Gov. Pete Wilson is at it again. This time he's defying the law of the land by refusing to implement the National Voter Registration Act, commonly called the "motor voter" law. Mandated to go into effect Jan. 1, this law facilitates voter registration by making sign-up possible through the mail and at government offices, such as the Department of Motor Vehicles.
Virtually all of the other 49 states were poised to implement this sound legislation. But not California. Apparently, our governor thinks that Congress made a mistake when it sought to eliminate unnecessary obstacles to voter registration and make it easier for citizens to exercise their voting rights.
The National Voter Registration Act is long overdue. The United States has one of the lowest voter participation rates of all democratic countries. One reason is that states have made registration a chore. Do you know where to go to register or to re-register after a move? Most citizens don't, except for chance encounters with volunteer registrars outside their neighborhood supermarkets.
Commitment to our democratic system should generate support for laws like "motor voter," which experts predict will raise registration and, ultimately, voter turnout rates above 90%.
Sadly, Gov. Wilson is refusing to implement the measure in California. His feigned reason is that it will cost the state $20 million. The secretary of state's office puts the cost at no more than $5 million, about one-hundredth of 1% of the state budget--a small price to pay for democracy. It's hard to justify California spending more money--a lot more--to induce its citizens to buy lottery tickets than to expedite voter registration.
Registration and voter turnout efforts by political parties don't target everyone; the parties invest millions and millions of dollars on these activities to enfranchise likely supporters.
Politicians like Pete Wilson really don't want an expanded electorate beyond the voters who elected them. That's the real reason for the governor's intransigence: "Motor voter" may increase registration among poor and minority Californians. For them, universal suffrage is now only a promise heard in Fourth of July speeches.
Wilson's blocking of "motor voter" is reminiscent of Southern governors' barring black children from integrating public schools. And make no mistake, our governor's action will hurt poor and minority communities. Research shows, for example, that only 25% of eligible Latinos are registered to vote, compared to 60% of the white voting-age population. The National Voter Registration Act offers a practical solution to this problem that merits the backing, not the opposition, of our elected leaders.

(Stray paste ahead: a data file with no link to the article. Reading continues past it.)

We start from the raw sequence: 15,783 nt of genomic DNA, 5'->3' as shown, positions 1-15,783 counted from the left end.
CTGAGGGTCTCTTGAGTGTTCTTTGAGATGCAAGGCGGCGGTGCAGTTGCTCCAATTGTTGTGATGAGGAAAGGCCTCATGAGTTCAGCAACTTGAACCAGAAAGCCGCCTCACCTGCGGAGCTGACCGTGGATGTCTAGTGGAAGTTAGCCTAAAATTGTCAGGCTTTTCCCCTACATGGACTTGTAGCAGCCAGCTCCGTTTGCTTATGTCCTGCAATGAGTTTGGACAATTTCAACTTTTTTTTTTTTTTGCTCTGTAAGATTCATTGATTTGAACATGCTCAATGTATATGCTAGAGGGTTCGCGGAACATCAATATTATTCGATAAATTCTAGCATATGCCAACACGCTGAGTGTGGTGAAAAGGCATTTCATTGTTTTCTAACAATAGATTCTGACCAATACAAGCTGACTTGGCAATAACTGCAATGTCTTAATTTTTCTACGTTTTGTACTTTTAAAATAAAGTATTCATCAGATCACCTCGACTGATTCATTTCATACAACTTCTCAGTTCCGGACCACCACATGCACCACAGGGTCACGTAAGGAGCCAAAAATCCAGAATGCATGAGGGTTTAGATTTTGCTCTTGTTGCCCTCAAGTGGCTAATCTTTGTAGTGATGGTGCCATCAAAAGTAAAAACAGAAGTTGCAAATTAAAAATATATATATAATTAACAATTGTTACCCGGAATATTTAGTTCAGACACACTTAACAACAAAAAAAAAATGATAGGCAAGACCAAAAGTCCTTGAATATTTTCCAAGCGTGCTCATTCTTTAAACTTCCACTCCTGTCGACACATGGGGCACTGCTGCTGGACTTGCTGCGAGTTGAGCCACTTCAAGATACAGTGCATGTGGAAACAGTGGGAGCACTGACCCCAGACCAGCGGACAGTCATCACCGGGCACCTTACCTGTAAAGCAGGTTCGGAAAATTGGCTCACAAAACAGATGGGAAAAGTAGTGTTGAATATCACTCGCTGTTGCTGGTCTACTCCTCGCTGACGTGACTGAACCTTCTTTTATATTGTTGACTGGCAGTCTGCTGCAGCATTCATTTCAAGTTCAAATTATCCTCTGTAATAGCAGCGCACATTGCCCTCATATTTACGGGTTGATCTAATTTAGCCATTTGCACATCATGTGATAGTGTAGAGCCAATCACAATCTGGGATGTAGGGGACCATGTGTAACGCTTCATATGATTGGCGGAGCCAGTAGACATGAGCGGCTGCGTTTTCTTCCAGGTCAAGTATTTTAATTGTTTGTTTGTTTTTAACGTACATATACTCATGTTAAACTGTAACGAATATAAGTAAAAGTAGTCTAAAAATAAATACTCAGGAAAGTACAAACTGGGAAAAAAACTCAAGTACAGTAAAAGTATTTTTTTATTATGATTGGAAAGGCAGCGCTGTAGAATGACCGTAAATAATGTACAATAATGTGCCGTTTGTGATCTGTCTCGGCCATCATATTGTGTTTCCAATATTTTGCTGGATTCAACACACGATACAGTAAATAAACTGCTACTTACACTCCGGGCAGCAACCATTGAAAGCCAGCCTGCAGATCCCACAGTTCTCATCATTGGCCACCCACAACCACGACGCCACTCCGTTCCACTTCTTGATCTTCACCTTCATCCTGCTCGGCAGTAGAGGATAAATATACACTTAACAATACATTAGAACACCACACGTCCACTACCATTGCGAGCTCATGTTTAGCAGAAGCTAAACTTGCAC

A larger concern looms over the governor's thwarting of the law. By refusing to implement the new procedures, he is telling Californians that their right of franchise is not important to him. He is also telling them that California is exempt from federal law. But California has come a long way from the Bear Flag republic of 1849, unbound by federal authority. California is part of the United States and is subject to its laws. The governor's defiance of an act of Congress is just plain illegal.
This all may just be political grand-standing or the first skirmish with the Clinton Administration on the road to the 1996 election campaign. But our right to vote is too precious to be held hostage for political purposes.
Last year, Americans watched blacks in South Africa exercise their franchise for the first time in that nation's history. Images of elderly men and women weeping as they took advantage of their birthright singed the conscience of America. Our nation has its own agonized legacy of accomplishing universal suffrage. Women, blacks and 18- to 20-year-olds all fought hard battles for the right to be included in the democratic process. But the right of franchise has not guaranteed that all eligible Americans have reasonable access to the electoral process.
The National Voter Registration Act gives every state the tools to increase voter registration of eligible Americans. The governor of California should be leading the charge, not the resistance.